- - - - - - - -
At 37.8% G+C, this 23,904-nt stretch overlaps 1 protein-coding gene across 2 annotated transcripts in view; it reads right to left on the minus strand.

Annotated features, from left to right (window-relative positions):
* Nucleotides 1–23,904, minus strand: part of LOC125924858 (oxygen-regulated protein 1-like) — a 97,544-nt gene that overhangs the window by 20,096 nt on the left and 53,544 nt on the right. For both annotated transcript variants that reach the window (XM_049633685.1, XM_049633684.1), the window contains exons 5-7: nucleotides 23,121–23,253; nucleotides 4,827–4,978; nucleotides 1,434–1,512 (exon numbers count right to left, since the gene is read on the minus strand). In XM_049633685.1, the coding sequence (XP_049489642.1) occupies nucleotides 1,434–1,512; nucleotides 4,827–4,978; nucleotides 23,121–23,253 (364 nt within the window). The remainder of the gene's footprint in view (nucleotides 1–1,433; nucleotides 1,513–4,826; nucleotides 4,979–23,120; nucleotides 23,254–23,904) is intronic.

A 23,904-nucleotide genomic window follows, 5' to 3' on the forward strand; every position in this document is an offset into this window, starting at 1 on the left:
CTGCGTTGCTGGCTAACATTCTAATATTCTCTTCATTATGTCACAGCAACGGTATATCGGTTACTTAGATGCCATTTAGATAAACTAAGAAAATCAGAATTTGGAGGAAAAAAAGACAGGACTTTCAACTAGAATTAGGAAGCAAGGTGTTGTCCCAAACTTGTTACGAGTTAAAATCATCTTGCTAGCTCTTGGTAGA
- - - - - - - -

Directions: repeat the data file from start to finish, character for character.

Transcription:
At 37.8% G+C, this 23,904-nt stretch overlaps 1 protein-coding gene across 2 annotated transcripts in view; it reads right to left on the minus strand.

Annotated features, from left to right (window-relative positions):
* Nucleotides 1–23,904, minus strand: part of LOC125924858 (oxygen-regulated protein 1-like) — a 97,544-nt gene that overhangs the window by 20,096 nt on the left and 53,544 nt on the right. For both annotated transcript variants that reach the window (XM_049633685.1, XM_049633684.1), the window contains exons 5-7: nucleotides 23,121–23,253; nucleotides 4,827–4,978; nucleotides 1,434–1,512 (exon numbers count right to left, since the gene is read on the minus strand). In XM_049633685.1, the coding sequence (XP_049489642.1) occupies nucleotides 1,434–1,512; nucleotides 4,827–4,978; nucleotides 23,121–23,253 (364 nt within the window). The remainder of the gene's footprint in view (nucleotides 1–1,433; nucleotides 1,513–4,826; nucleotides 4,979–23,120; nucleotides 23,254–23,904) is intronic.

A 23,904-nucleotide genomic window follows, 5' to 3' on the forward strand; every position in this document is an offset into this window, starting at 1 on the left:
CTGCGTTGCTGGCTAACATTCTAATATTCTCTTCATTATGTCACAGCAACGGTATATCGGTTACTTAGATGCCATTTAGATAAACTAAGAAAATCAGAATTTGGAGGAAAAAAAGACAGGACTTTCAACTAGAATTAGGAAGCAAGGTGTTGTCCCAAACTTGTTACGAGTTAAAATCATCTTGCTAGCTCTTGGTAGA